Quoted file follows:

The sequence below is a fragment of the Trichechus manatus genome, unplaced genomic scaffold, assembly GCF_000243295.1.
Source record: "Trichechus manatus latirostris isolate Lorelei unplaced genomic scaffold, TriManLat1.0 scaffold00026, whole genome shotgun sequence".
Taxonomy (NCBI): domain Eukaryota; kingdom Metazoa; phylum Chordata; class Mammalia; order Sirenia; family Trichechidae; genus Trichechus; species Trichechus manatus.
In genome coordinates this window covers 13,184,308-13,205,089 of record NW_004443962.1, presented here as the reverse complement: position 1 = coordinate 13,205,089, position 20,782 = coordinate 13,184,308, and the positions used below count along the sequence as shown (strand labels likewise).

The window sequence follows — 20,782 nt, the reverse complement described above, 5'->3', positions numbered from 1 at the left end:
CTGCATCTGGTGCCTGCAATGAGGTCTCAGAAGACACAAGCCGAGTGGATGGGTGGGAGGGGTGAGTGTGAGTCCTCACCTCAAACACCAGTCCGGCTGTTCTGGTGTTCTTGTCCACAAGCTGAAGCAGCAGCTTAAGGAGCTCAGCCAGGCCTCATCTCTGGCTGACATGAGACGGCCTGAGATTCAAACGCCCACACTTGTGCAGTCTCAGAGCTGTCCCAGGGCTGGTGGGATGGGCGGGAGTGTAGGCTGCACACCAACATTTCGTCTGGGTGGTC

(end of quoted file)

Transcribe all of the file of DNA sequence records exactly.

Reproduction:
The sequence below is a fragment of the Trichechus manatus genome, unplaced genomic scaffold, assembly GCF_000243295.1.
Source record: "Trichechus manatus latirostris isolate Lorelei unplaced genomic scaffold, TriManLat1.0 scaffold00026, whole genome shotgun sequence".
Taxonomy (NCBI): domain Eukaryota; kingdom Metazoa; phylum Chordata; class Mammalia; order Sirenia; family Trichechidae; genus Trichechus; species Trichechus manatus.
In genome coordinates this window covers 13,184,308-13,205,089 of record NW_004443962.1, presented here as the reverse complement: position 1 = coordinate 13,205,089, position 20,782 = coordinate 13,184,308, and the positions used below count along the sequence as shown (strand labels likewise).

The window sequence follows — 20,782 nt, the reverse complement described above, 5'->3', positions numbered from 1 at the left end:
CTGCATCTGGTGCCTGCAATGAGGTCTCAGAAGACACAAGCCGAGTGGATGGGTGGGAGGGGTGAGTGTGAGTCCTCACCTCAAACACCAGTCCGGCTGTTCTGGTGTTCTTGTCCACAAGCTGAAGCAGCAGCTTAAGGAGCTCAGCCAGGCCTCATCTCTGGCTGACATGAGACGGCCTGAGATTCAAACGCCCACACTTGTGCAGTCTCAGAGCTGTCCCAGGGCTGGTGGGATGGGCGGGAGTGTAGGCTGCACACCAACATTTCGTCTGGGTGGTC